Implementing Rule 2019/947 of the European Commission builds the regulatiory foundations for UAS operations in the European single aviation market. It is complemented by Delegated Regulation 2019/945, specifying airworhiness requirements for UAS and associated systems. IR2019/947 is applicable from January 2021 to the entire European single aviation market.
After the publication of the revised version of the Basic Regulation in 2018, the European commission created the legal basis to regulate airborne systems also below a maximum takeoff mass of 150kg. Following this, the regulatory framework for UAS operations was established similar to IR965/2012 for manned air operations. The aim of these rules is to harmonise rules for drone operations in Europe and enable operators to operate within the entire EU, instead of being limited by national approvals.
IR2019/947 foresees 3 operating categories depending on the level of risk induced through the operations:
Open: The open category aims to provide the possibility to operate low-risk missions without the need for special approval of any form. This category is however limited to operations within line of sight (VLOS) and to an altitude below 120 meters above ground level (AGL). Furthermore, UAS operating in the open category cannot approach 3rd parties on ground closer than 30 meters. These limitations prevent certain applications which were previously conducted in a national open category, to be excecuted in the open category under EASA.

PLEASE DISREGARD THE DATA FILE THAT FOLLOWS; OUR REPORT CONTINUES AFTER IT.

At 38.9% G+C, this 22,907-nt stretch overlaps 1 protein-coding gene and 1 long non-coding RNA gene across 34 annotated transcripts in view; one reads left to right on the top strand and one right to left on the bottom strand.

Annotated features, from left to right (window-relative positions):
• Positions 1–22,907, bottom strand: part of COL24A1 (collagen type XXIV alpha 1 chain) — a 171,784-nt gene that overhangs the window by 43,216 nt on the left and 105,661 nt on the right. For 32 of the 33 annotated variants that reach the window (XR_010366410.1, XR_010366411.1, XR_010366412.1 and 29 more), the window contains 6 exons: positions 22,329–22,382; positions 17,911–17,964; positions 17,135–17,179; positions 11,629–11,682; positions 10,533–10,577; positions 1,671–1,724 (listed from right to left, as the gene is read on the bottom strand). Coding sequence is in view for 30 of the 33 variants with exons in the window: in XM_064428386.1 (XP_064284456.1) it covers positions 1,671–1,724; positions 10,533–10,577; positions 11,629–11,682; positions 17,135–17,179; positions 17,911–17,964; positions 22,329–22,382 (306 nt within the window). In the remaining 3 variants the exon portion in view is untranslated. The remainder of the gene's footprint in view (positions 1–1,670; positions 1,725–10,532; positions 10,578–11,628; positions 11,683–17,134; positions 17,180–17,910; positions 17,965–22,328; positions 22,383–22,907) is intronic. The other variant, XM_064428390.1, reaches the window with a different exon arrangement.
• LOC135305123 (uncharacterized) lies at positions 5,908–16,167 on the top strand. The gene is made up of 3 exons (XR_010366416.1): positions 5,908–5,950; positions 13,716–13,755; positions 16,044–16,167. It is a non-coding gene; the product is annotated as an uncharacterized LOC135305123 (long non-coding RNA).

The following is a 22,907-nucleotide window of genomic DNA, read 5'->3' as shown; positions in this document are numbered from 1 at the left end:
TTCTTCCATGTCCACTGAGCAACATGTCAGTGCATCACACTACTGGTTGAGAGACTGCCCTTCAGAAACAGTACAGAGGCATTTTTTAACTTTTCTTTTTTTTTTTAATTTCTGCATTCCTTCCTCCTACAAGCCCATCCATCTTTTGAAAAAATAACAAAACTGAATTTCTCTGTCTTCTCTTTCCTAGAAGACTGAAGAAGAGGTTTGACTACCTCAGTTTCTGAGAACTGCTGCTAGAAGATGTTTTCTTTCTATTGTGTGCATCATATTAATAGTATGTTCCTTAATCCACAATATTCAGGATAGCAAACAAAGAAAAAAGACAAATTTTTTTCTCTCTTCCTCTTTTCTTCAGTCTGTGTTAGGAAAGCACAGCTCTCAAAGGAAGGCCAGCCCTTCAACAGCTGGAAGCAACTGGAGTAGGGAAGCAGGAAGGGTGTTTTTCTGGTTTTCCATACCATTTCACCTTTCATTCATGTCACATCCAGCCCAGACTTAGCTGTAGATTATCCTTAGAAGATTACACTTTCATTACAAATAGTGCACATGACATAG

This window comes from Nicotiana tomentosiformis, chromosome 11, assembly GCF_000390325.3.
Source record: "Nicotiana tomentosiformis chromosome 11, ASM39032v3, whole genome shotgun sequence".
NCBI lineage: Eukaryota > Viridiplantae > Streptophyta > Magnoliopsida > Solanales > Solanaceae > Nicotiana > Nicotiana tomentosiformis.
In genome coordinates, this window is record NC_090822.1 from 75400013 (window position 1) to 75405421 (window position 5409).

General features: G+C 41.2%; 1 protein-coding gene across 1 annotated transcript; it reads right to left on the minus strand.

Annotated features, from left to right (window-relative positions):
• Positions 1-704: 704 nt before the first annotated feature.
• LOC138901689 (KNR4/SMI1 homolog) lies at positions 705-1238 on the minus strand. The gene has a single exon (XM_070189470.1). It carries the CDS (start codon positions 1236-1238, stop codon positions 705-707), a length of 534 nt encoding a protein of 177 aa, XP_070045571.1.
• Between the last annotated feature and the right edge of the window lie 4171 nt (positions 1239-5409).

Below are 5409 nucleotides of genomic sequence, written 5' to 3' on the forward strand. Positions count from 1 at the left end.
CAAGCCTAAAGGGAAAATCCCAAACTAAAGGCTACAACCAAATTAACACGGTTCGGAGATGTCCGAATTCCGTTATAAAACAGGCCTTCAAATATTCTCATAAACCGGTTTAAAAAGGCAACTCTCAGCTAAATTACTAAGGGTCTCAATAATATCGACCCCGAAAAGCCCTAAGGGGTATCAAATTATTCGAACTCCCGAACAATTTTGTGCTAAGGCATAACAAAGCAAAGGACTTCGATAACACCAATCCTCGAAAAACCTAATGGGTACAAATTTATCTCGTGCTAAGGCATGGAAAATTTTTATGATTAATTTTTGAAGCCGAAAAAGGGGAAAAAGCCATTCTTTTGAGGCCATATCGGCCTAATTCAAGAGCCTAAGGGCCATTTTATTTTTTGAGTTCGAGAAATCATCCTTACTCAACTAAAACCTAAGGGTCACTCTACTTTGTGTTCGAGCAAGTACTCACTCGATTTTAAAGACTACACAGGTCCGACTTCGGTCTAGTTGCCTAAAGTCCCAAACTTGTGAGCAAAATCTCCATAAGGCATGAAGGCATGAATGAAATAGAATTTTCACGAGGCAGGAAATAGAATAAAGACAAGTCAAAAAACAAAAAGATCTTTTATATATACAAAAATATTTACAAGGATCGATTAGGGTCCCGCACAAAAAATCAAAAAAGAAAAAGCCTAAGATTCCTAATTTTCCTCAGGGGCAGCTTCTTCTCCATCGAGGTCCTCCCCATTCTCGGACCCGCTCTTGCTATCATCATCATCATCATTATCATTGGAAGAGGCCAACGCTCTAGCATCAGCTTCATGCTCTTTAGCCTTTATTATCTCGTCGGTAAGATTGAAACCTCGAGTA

Specific: The specific operating category aims to enable missions which do not repsect the limitations of the open category, without requiring full certification of the platforms. Within the specific category, three approaches of safety and risk management can be used, in order to operate in this category. The first one being the operational risk assessment, following the methodology established by JARUS for their Specific Operational Risk Assessment (SORA). Secondly, an operator can declare that his or her operations is conducted in compliance with a standard scenario published by EASA. This does not require any action of the authority, except for ensuring that the limitations are respected. The third approach is the certification of the operator as a light UAS operator. This certification does not go to the extent of manned operator certification, although it requires the operator to nominate an accounable manager and establish a risk management system which is approved by the authority. As a result the LUC-holder is authorised to approve his own risk assessments, without the need of the national authority to review.
Certified: The certified category enables high-risk operations such as the transport of people or dangerous goods. It must be compliant with all applicable manned EU aviation standards such as IR965/2012 and CR748/2012, amongst others. This category has the advantage of all operations being not only compliant with EASA standards but also with ICAO standards. This category currently lacks specifics on how systems for Detect and Avoid (DAA) or Command and Control (C2) can be certified.